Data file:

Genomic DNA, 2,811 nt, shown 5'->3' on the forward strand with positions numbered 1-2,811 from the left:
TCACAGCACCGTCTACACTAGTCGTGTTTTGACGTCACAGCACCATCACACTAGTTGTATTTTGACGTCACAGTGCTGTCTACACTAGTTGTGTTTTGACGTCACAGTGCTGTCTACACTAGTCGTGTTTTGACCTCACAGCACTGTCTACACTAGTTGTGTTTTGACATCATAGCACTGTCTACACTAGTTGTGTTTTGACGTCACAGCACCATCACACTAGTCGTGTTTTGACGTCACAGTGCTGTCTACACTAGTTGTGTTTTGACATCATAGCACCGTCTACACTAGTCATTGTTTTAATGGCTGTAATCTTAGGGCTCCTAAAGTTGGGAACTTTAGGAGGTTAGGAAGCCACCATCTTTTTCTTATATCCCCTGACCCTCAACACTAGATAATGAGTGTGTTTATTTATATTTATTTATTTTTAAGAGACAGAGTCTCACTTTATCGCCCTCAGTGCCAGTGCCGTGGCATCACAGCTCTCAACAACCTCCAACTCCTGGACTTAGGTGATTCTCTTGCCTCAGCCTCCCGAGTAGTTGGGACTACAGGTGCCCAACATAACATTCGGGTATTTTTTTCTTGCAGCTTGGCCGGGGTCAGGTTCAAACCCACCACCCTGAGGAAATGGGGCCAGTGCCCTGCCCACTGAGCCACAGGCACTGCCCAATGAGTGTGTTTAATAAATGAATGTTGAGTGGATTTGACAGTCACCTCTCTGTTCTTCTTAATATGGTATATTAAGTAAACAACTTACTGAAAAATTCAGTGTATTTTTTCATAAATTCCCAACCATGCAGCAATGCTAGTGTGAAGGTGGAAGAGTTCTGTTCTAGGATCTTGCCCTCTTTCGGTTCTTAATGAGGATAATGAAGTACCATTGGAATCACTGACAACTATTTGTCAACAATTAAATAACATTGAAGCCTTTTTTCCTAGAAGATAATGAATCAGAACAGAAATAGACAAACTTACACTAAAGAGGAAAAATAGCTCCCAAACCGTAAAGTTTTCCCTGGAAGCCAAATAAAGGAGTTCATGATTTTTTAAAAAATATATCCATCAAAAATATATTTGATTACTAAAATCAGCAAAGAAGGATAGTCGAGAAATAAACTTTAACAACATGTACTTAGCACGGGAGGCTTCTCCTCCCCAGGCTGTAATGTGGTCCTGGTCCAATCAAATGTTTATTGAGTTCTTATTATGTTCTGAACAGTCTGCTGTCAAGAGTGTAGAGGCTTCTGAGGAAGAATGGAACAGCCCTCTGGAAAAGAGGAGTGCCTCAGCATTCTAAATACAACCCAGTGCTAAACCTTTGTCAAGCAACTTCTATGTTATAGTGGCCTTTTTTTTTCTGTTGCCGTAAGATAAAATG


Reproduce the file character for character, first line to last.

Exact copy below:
Genomic DNA, 2,811 nt, shown 5'->3' on the forward strand with positions numbered 1-2,811 from the left:
TCACAGCACCGTCTACACTAGTCGTGTTTTGACGTCACAGCACCATCACACTAGTTGTATTTTGACGTCACAGTGCTGTCTACACTAGTTGTGTTTTGACGTCACAGTGCTGTCTACACTAGTCGTGTTTTGACCTCACAGCACTGTCTACACTAGTTGTGTTTTGACATCATAGCACTGTCTACACTAGTTGTGTTTTGACGTCACAGCACCATCACACTAGTCGTGTTTTGACGTCACAGTGCTGTCTACACTAGTTGTGTTTTGACATCATAGCACCGTCTACACTAGTCATTGTTTTAATGGCTGTAATCTTAGGGCTCCTAAAGTTGGGAACTTTAGGAGGTTAGGAAGCCACCATCTTTTTCTTATATCCCCTGACCCTCAACACTAGATAATGAGTGTGTTTATTTATATTTATTTATTTTTAAGAGACAGAGTCTCACTTTATCGCCCTCAGTGCCAGTGCCGTGGCATCACAGCTCTCAACAACCTCCAACTCCTGGACTTAGGTGATTCTCTTGCCTCAGCCTCCCGAGTAGTTGGGACTACAGGTGCCCAACATAACATTCGGGTATTTTTTTCTTGCAGCTTGGCCGGGGTCAGGTTCAAACCCACCACCCTGAGGAAATGGGGCCAGTGCCCTGCCCACTGAGCCACAGGCACTGCCCAATGAGTGTGTTTAATAAATGAATGTTGAGTGGATTTGACAGTCACCTCTCTGTTCTTCTTAATATGGTATATTAAGTAAACAACTTACTGAAAAATTCAGTGTATTTTTTCATAAATTCCCAACCATGCAGCAATGCTAGTGTGAAGGTGGAAGAGTTCTGTTCTAGGATCTTGCCCTCTTTCGGTTCTTAATGAGGATAATGAAGTACCATTGGAATCACTGACAACTATTTGTCAACAATTAAATAACATTGAAGCCTTTTTTCCTAGAAGATAATGAATCAGAACAGAAATAGACAAACTTACACTAAAGAGGAAAAATAGCTCCCAAACCGTAAAGTTTTCCCTGGAAGCCAAATAAAGGAGTTCATGATTTTTTAAAAAATATATCCATCAAAAATATATTTGATTACTAAAATCAGCAAAGAAGGATAGTCGAGAAATAAACTTTAACAACATGTACTTAGCACGGGAGGCTTCTCCTCCCCAGGCTGTAATGTGGTCCTGGTCCAATCAAATGTTTATTGAGTTCTTATTATGTTCTGAACAGTCTGCTGTCAAGAGTGTAGAGGCTTCTGAGGAAGAATGGAACAGCCCTCTGGAAAAGAGGAGTGCCTCAGCATTCTAAATACAACCCAGTGCTAAACCTTTGTCAAGCAACTTCTATGTTATAGTGGCCTTTTTTTTTCTGTTGCCGTAAGATAAAATG